Magazine article National Defense

Gas Tankers Prompt Tight Security

Magazine article National Defense

Gas Tankers Prompt Tight Security

Article excerpt

BOSTON - Three specially designed tugboats yank the hulking pale green liquefied natural gas tanker from its dock near Boston Harbor.

More than 1,000 feet long, with an odd color and sets of pipes sticking out the top, it's apparent that this is no ordinary ship.

And with three Coast Guard boats, and four others from state, city and port authority law enforcement agencies surrounding it, this is no ordinary departure.

Bringing up the rear is the Pendant, a 65-year-old, 65-footlong ocean-going tugboat, and one of the oldest platforms in the service's inventory that pulls double duty in the winter as an icebreaker. Today, she is serving as the command and control center for the 10-boat security operation.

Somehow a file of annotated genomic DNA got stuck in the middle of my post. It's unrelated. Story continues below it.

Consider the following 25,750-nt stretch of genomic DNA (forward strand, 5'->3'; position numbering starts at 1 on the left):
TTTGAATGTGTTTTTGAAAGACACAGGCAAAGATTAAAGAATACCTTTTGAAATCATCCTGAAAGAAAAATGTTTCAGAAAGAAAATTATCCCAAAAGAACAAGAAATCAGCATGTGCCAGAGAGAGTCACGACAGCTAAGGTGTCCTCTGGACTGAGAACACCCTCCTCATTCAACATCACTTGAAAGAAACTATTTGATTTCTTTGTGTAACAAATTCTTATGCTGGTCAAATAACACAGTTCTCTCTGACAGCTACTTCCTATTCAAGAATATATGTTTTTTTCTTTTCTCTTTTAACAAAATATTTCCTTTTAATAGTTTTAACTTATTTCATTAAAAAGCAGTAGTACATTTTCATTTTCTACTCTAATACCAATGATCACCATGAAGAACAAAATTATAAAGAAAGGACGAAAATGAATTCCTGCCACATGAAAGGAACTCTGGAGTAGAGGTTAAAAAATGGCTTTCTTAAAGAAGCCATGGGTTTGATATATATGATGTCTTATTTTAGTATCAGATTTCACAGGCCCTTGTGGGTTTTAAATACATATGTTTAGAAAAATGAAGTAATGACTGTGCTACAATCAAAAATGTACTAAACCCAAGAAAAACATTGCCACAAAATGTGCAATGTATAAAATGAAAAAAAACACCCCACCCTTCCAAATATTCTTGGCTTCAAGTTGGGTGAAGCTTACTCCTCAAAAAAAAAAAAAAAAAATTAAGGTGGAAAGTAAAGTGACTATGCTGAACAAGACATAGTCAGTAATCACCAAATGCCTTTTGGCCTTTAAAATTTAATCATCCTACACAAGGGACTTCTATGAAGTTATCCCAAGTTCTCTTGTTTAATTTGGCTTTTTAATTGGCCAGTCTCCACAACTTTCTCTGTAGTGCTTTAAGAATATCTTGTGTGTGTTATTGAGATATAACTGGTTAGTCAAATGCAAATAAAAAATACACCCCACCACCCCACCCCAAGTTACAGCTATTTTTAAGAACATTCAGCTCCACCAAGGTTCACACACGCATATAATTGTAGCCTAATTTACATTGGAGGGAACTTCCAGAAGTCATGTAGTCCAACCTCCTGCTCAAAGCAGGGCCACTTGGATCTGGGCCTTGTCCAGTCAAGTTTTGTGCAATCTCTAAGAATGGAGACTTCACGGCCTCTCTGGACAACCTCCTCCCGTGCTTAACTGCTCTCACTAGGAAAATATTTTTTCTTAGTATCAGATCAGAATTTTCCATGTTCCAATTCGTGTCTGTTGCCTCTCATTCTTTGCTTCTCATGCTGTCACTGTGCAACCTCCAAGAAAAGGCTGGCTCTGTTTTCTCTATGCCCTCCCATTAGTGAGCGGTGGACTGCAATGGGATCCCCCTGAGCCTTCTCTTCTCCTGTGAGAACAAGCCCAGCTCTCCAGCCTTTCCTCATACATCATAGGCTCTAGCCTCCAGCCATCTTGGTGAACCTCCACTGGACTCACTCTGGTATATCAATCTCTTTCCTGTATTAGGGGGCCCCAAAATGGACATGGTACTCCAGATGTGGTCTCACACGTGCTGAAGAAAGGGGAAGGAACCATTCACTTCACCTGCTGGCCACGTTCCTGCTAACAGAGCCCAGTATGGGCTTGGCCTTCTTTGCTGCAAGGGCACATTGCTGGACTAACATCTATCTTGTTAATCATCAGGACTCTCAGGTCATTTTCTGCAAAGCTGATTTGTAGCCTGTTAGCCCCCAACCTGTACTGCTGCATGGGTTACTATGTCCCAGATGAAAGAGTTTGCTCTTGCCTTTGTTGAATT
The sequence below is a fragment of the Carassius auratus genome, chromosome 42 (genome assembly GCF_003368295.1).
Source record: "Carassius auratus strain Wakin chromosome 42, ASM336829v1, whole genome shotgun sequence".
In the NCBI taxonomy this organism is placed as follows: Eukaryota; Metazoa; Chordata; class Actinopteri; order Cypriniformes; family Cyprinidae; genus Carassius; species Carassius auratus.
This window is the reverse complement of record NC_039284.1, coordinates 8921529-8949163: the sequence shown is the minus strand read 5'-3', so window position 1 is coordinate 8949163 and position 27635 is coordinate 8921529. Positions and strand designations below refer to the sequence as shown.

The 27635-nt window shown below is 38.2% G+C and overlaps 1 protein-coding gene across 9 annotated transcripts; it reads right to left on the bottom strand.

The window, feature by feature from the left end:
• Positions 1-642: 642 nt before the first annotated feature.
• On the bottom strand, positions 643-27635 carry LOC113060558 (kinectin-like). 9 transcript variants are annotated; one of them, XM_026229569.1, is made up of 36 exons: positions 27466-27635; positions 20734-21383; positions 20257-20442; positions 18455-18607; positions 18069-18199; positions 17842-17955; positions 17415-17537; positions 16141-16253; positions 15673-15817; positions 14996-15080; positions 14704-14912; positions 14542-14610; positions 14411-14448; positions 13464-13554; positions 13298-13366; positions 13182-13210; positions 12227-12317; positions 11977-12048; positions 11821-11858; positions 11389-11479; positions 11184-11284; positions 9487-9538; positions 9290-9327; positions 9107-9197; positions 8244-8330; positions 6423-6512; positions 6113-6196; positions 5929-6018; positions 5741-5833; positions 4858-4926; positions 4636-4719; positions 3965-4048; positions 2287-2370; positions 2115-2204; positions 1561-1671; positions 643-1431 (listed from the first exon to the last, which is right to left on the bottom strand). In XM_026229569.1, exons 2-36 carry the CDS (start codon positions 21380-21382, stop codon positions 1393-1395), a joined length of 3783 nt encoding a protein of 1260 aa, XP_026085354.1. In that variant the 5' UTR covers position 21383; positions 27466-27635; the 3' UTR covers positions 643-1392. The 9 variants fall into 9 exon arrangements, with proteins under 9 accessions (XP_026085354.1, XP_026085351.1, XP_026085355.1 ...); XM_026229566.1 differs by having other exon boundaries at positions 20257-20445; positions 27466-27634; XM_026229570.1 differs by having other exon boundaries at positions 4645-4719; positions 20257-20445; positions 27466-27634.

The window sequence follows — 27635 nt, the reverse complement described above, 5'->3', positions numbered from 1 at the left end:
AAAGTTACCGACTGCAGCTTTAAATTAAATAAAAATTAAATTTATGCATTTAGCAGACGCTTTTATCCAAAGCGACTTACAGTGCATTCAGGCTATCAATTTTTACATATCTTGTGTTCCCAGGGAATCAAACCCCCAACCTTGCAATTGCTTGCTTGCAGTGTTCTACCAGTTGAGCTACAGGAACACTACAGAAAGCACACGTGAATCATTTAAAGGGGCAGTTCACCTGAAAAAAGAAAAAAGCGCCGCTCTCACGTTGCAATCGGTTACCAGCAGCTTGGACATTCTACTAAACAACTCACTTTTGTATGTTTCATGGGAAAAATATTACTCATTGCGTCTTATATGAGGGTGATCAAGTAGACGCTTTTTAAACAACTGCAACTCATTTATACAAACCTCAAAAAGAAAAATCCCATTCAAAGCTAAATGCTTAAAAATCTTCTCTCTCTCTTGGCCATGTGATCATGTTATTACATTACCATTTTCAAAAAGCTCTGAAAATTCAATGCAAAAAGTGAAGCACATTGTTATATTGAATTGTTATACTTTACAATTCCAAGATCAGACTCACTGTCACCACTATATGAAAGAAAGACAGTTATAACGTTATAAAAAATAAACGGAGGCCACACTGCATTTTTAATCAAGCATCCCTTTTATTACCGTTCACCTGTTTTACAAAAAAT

Chief Warrant Officer 3rd Class Donald Tucker pulls out a pair of binoculars and scans the harbor.

"There's not much boat traffic," he says. "That makes my job a little easier."

Escorting the LNG tankers in and out of the harbor is serious business. Every five to seven days, the Coast Guard is called on to provide security for the ships carrying fuel from Trinidad and Tobago in the Caribbean. Although this tanker is mostly empty, the procedure is the same here and at other U.S. ports that handle LNG shipments. The fear is that a terrorist will attempt a USS Cole-type attack by ramming an explosive laden boat into its side.

The city, state and port authority boats guard the outer perimeter, while two Coast Guard tactical response boats, each armed with an M240 machine gun, serve as a last line of defense at port and starboard. …

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